- Transport usually runs 06:00-23:30. There are night buses after midnight on Friday and Saturday (ie the early hours of Saturday and Sunday) from central Glasgow to East Kilbride, Hamilton, Motherwell and Paisley. Otherwise you'll need a taxi.
- Glasgow's top sights include the cathedral and necropolis, Kelvingrove gallery, "People's Palace", and Rennie Mackintosh creations such as the Willow Tea Rooms.
- Churches and cemeteries: interesting examples beyond the city are Inverkip parish church, Greenock West Kirk, Hamilton Mausoleum, cemetery and old church, Motherwell cathedral and Paisley Abbey.
- Castles: several are tumbledown, but Newark Castle near Greenock and Dumbarton Castle are substantial. You can stay in a plush one at Castle Levan near Gourock.
- Museums beyond the city include the Museum of Rural Life in East Kilbride, and Summerlee industrial museum in Coatbridge.
- Roman Scotland: they didn't stay long or build much, but the coast-to-coast Antonine Wall can be seen around Bearsden, Kirkintilloch and Kilsyth.
- Highland Games are held annually on a summer weekend in Gourock, Balloch, Bearsden jointly with Milngavie, and East Kilbride. Dumbarton hosts the Scottish piping championships, and the world pipe band competition is in Glasgow in August.
- Walk, cycle or boat along the Forth & Clyde Canal. It has a good firm towpath and is mostly navigable, although there's a long-standing block at Kirkintillloch - check Scottish Canals for current status of locks and facilities. It starts near Dumbarton, has a spur into central Glasgow, then ascends through Kirkintilloch and Kilsyth. It then descends into West Lothian, where the ingenious Falkirk Wheel lifts boats into the Union Canal to Edinburgh.
- Go "doon the water". The Clyde is industrial until Greenock, further west the view improves, and Gourock marks the northern end of the "Costa Clyde", the string of little resorts along the coast into Ayrshire. Ride one of the Gourock ferries even if you don't intend to set foot on the other side.
- Watch football (ie soccer): of course the famous names are Glasgow's Celtic and Rangers, and don't forget Partick Thistle. Other professional teams are Hamilton Academical, Motherwell, Airdrieonians and Albion Rovers in Coatbridge, Clyde in Cumbernauld, Dumbarton, and Morton in Greenock. Rugby Union isn't a big thing here compared to Edinburgh and the Borders, but Glasgow Warriors are a pro team.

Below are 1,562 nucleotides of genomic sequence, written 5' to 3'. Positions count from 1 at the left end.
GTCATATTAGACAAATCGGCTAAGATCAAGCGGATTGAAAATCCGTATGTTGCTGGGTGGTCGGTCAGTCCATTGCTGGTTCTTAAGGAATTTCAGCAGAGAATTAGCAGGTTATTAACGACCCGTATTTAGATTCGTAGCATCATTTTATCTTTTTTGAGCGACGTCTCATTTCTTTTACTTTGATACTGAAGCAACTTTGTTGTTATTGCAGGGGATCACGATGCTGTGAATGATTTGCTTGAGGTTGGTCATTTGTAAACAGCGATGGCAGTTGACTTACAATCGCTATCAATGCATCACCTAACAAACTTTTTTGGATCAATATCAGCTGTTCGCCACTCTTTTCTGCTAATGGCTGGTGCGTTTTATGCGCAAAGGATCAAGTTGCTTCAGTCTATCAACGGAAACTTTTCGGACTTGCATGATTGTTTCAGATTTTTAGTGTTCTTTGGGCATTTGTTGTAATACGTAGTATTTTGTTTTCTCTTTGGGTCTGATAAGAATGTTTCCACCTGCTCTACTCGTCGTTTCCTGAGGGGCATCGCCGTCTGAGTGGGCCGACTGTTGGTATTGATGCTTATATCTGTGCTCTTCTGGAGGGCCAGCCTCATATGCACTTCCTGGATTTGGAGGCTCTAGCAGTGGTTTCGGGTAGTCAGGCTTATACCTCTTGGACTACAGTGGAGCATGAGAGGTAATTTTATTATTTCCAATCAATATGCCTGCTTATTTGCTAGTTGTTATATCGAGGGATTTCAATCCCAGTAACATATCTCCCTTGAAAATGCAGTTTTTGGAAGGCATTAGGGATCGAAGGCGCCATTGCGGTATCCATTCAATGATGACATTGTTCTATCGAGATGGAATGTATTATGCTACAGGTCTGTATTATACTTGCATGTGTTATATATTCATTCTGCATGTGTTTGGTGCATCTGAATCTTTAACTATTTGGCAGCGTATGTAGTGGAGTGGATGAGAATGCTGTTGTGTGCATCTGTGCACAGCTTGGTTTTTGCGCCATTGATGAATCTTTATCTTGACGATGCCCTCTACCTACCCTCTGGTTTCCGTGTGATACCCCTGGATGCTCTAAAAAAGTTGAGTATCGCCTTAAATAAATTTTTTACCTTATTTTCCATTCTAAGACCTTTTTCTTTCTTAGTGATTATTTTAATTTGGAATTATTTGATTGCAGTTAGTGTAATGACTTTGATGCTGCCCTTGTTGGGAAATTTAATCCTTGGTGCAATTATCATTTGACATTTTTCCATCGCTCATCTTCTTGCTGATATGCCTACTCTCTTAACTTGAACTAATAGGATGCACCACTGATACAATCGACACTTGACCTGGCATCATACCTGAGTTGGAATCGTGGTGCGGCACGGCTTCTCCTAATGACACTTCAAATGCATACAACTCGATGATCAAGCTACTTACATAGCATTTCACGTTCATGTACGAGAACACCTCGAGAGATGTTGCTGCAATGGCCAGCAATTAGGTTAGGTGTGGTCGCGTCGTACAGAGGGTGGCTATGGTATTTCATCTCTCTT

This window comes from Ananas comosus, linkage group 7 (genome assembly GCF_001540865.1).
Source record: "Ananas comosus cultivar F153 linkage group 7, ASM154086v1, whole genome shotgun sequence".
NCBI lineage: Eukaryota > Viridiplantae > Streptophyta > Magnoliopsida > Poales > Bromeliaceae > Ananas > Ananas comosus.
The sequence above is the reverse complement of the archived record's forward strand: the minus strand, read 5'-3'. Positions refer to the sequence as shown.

- Walk the West Highland Way which starts at Milngavie. The first few miles north onto Loch Lomond are easy going, then it starts to get interesting.
- Glasgow's got the lot, for cosmopolitan choice and for quality across a range of budgets.
- Beyond the city, the only standout is Cameron House, on the shores of Loch Lomond near Balloch. This may also re-open as a hotel in 2020 but tbc.
- Every town has the usual strip of cheap and cheerful places, including pub food. There's always an Italian but those in Hamilton get better reviews than elsewhere.
- Auchentoshan is the only Scotch whisky distillery that you can visit in this region, near Dalmuir at the northwest edge of the city. Their single malt is widely stocked in supermarkets (including in England and Wales) and slides down every so nicely. There are some 120 whisky distilleries in Scotland so if you're wondering which to sample first, this one's a good bet.
- Most of the outlying towns have a JD Wetherspoon pub, open daily from breakfast till late. Sure, a chain, but they've a well-won reputation for beers, food, service and general environment.
The only significant risk is from aggressive drunks, but they're no more common around Glasgow than in other cities. Just exercise the usual caution.
- Glasgow and most of this region are within an hour by train of must-see Edinburgh. So it can be day-tripped, but you'll want longer.
- Ayrshire has Robert Burns' birthplace in Alloway just south of Ayr, and is the route to the charming Isle of Arran.
- The World Heritage site of New Lanark is an 19th C model community around a mill on the Clyde.